ST. PAUL, Minn.—Today, November 1, marks the beginning of MNsure’s open enrollment period. Open enrollment refers to the once-a-year opportunity when all Minnesotans can enroll in affordable, comprehensive health and dental coverage through MNsure, Minnesota’s health insurance marketplace.
This year, Minnesota’s open enrollment will run from November 1 until January 15, 2022, with two important deadlines:
Minnesotans must enroll by December 15, 2021, to get coverage beginning January 1, 2022.
Minnesotans have until January 15, 2022, the last day of open enrollment, to enroll in coverage beginning February 1, 2022.
“No matter where you live or how much money you earn, MNsure has health insurance options for you and your family,” said CEO Nate Clark. “MNsure offers free help from our health insurance experts so you can access all the savings you may qualify for and find the right plan to meet your needs and support your unique life story.”
Monday, November 1st was the start of the official 2022 #ACA Open Enrollment Period (OEP) for anyone who needs quality, affordable healthcare coverage. The 2022 OEP is by far the best ever for the ACA coverage, with dramatically expanded financial help for millions more people (including many who weren't eligible last year), reinvigorated expert, unbiased assistance, more choices in many states and counties, and FREE policies for more people than ever before.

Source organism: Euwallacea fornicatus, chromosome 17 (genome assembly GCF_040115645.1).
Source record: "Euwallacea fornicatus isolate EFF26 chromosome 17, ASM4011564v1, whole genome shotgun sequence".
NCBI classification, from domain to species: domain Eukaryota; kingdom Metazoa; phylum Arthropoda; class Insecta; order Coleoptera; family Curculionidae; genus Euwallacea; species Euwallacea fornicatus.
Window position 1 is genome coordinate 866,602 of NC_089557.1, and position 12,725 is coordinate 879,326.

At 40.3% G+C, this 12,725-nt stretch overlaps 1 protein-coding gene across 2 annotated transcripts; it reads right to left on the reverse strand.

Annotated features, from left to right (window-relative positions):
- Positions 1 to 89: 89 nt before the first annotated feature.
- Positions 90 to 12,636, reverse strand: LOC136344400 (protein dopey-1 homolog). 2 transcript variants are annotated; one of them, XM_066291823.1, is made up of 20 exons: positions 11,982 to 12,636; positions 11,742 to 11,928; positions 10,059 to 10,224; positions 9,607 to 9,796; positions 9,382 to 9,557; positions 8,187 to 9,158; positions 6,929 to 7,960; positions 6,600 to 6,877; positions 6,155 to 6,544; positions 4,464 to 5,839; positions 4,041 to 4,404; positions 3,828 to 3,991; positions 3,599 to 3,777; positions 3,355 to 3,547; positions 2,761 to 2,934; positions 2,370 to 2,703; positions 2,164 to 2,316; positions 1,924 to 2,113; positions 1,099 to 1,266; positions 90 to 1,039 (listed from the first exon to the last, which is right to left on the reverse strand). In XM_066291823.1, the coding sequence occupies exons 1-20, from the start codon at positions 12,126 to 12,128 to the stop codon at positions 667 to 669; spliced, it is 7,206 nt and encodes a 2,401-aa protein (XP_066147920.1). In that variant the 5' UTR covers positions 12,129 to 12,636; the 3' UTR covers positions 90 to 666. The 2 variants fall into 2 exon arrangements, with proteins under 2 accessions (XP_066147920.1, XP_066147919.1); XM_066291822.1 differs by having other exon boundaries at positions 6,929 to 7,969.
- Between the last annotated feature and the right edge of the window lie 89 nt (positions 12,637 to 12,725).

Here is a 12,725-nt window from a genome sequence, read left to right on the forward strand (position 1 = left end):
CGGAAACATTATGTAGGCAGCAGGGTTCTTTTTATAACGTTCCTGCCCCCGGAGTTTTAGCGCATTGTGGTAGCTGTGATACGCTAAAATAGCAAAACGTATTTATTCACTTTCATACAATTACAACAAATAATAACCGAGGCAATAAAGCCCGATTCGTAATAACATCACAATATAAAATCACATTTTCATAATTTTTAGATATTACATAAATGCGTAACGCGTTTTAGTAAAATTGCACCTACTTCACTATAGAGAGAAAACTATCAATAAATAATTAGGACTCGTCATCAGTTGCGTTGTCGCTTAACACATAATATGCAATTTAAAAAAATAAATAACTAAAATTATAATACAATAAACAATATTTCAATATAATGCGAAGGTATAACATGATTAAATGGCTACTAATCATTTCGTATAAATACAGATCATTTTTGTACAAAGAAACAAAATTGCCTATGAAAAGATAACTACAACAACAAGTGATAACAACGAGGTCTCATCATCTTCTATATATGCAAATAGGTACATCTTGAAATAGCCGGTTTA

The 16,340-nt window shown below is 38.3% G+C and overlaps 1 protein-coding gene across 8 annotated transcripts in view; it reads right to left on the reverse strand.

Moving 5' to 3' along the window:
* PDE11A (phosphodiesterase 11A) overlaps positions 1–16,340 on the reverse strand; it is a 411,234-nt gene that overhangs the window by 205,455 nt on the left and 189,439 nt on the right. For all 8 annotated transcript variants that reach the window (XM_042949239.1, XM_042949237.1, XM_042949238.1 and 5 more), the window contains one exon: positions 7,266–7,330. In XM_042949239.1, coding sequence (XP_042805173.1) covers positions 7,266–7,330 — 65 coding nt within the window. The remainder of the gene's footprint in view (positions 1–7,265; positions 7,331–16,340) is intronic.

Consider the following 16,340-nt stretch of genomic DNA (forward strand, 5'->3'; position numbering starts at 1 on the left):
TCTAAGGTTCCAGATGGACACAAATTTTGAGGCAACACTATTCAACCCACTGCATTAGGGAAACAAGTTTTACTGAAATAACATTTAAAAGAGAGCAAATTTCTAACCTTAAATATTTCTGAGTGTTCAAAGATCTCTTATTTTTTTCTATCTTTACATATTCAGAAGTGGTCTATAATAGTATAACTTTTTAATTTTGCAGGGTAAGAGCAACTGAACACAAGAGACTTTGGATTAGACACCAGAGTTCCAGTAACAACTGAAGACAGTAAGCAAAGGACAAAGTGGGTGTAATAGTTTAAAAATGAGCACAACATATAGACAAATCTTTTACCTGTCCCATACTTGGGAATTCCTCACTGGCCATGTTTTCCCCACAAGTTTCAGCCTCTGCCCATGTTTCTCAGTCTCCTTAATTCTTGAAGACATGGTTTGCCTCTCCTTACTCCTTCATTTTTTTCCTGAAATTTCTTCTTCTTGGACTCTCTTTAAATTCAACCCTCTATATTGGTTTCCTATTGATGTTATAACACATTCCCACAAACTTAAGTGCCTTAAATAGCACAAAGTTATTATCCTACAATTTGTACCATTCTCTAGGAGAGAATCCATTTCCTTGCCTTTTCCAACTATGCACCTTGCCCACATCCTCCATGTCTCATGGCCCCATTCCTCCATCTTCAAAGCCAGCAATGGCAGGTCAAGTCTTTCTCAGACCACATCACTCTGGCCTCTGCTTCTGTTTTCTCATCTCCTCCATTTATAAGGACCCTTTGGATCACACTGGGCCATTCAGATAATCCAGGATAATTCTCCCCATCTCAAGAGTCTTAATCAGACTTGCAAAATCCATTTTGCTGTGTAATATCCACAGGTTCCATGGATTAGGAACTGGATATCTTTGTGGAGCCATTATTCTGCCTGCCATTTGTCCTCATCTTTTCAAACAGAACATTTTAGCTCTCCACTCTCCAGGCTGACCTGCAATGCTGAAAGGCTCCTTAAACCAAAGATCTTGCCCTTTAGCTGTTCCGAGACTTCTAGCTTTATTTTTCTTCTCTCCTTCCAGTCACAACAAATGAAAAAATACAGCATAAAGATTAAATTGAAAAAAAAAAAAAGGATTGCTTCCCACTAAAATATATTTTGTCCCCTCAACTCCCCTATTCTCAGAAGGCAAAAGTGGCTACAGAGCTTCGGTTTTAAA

If you've never enrolled in an ACA healthcare policy before, or if you looked into it years ago but weren't impressed, please give it another shot now. Thanks to the American Rescue Plan (ARP), it's a whole different ballgame.
Here's some important things to know when you #GetCovered for 2022:
1. RESIDENTS OF MOST STATES HAVE MORE TIME, BUT YOU STILL SHOULDN'T DELAY!
UPDATE 11/19/21: The revised Build Back Better Act passed the House of Representatives this morning, so I'm re-upping this for a few days. It now moves to the Senate where it will likely be tinkered with a bit more; if it passes there, it will then move back to the House for one more final vote before hopefully being signed into law by President Biden. Make sure to also read about some additional revisions to the bill made after I wrote this post.
The legislative text of the updated Build Back Better (BBB) bill is now available, and as I suspected, for all the understandable disappointment about what isn't part of it any longer, there's a lot more healthcare-related stuff in there than most people think. A lot of it gets kind of wonky or may seem like "small potatoes" to most folks, but pretty much everything in it would make a huge positive impact on those it benefits.
A couple of hours ago, the Biden White House posted a completely updated version of what's being described as a "framework" for his Build Back Better policy agenda, which has been significantly pared down from the more ambitious version last spring. There are three main reasons for this: Congressional/Senate Republicans as a whole; Senator Joe Manchin of West Virginia; and Senator Kyrsten Sinema of Arizona.